highlighted the ALJ’s consideration of the vast amount of medical information present and the
need to craft an RFC to properly accommodate Plaintiff’s limitations.
Therefore, as noted previously, the ALJ is responsible for making that determination. 20
C.F.R. § 404.1527(d). The ALJ’s RFC determination is supported by substantial evidence, and
the ALJ did not abuse her discretion when awarding significant weight to Dr. Mukherjee and
minimal weight to Dr. Druen. As such, Plaintiff claim regarding Finding Number 5 fails.
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Challenge to Finding No. 10
Plaintiff claims that the ALJ’s determination that “there are jobs that exist in significant
numbers in the national economy that the claimant can still perform” is not supported by
substantial evidence, specifically in that “[v]ocational expert testimony identifying jobs is not
substantial evidence to support the ability to perform work unless the hypothetical question which
elicited identification of jobs accurately portrays the physical and mental limitations at issue” (DN
15 PageID 1650). However, Plaintiff does not attempt to expand on this claim, as she only cited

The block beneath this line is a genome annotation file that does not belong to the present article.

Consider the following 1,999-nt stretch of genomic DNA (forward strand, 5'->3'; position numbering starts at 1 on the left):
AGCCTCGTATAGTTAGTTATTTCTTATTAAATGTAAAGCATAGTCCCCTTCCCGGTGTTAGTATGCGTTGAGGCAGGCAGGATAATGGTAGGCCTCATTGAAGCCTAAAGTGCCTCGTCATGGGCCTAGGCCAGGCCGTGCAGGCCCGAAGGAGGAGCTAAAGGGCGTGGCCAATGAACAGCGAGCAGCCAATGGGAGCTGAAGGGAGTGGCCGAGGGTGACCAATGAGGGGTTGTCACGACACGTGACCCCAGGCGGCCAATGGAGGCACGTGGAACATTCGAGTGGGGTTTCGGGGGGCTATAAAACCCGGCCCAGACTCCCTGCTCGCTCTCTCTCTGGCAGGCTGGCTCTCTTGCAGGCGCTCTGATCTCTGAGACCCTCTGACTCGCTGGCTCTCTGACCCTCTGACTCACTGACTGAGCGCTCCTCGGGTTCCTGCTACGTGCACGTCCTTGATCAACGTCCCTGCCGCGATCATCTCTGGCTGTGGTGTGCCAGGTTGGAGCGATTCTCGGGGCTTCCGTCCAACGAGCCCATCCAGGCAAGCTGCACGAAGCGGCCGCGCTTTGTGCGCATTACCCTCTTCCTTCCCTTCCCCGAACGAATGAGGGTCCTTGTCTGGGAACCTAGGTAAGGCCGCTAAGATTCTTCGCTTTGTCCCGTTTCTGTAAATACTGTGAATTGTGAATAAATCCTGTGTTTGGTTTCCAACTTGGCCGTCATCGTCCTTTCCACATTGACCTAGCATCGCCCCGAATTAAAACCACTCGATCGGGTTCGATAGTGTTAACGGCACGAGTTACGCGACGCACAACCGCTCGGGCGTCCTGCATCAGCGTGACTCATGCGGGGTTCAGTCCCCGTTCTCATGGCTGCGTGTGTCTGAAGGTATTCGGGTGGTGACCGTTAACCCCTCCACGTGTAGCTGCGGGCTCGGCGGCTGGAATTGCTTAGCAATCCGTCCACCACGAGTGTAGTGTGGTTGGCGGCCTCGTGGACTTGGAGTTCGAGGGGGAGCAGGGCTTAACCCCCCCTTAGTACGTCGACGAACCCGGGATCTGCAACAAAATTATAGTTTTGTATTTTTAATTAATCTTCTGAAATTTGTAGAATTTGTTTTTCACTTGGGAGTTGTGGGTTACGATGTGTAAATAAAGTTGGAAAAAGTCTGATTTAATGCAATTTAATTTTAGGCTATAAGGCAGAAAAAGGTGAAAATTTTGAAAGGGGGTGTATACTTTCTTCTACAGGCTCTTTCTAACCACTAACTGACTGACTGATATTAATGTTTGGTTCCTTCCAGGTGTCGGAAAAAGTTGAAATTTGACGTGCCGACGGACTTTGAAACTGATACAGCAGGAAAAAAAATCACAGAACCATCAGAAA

to Varley v. Sec. of H.H.S., 820 F.2d 777, 779 (6th Cir. 1987).
It is well-established that Aissues adverted to in a perfunctory manner, unaccompanied by
some effort at developed argumentation, are deemed waived.@ United States v. Layne, 192 F.3d
556, 566 (6th Cir.1999) (quoting McPherson v. Kelsey, 125 F.3d 989, 995-96 (6th Cir.1997)); see
also Brindley v. McCullen, 61 F.3d 507, 509 (6th Cir.1995) (observing that A[w]e consider issues
not fully developed and argued to be waived.@); Rice v. Comm’r of Soc. Sec., 2006 WL 463859,
at *2 (6th Cir. 2006) (unpublished opinion).
Therefore, Plaintiff’s challenge as to Finding Number 10 is deemed waived, and the ALJ’s
hypothetical questioning to the vocational expert created substantial evidence for the ALJ to rely
As the Court noted previously, “[a]s long as substantial evidence supports the
Commissioner’s decision, we must defer to it, even if there is substantial evidence in the record
that would have supported an opposite conclusion.” Warner v. Comm’r of Soc. Sec., 375 F.3d
387, 390 (6th Cir. 2004). Regardless of how this Court may view the evidence, it is not this
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Court’s place to re-try or re-evaluate the findings of the ALJ. 42 U.S.C. § 405(g). Rather, this
Court is only to find if substantial evidence exists to support the ALJ’s decision and if the ALJ
followed the applicable law. (Id.). After reviewing the record, the Court concludes that the
ALJ’s determination is supported by substantial evidence in the record and correctly followed the
applicable law. Therefore, Plaintiff is not entitled to relief with regard to her challenge.
IT IS HEREBY ORDERED that the final decision of the Commissioner is AFFIRMED.
IT IS FURTHER ORDERED that judgment is GRANTED for the Commissioner.
January 5, 2021
Counsel of Record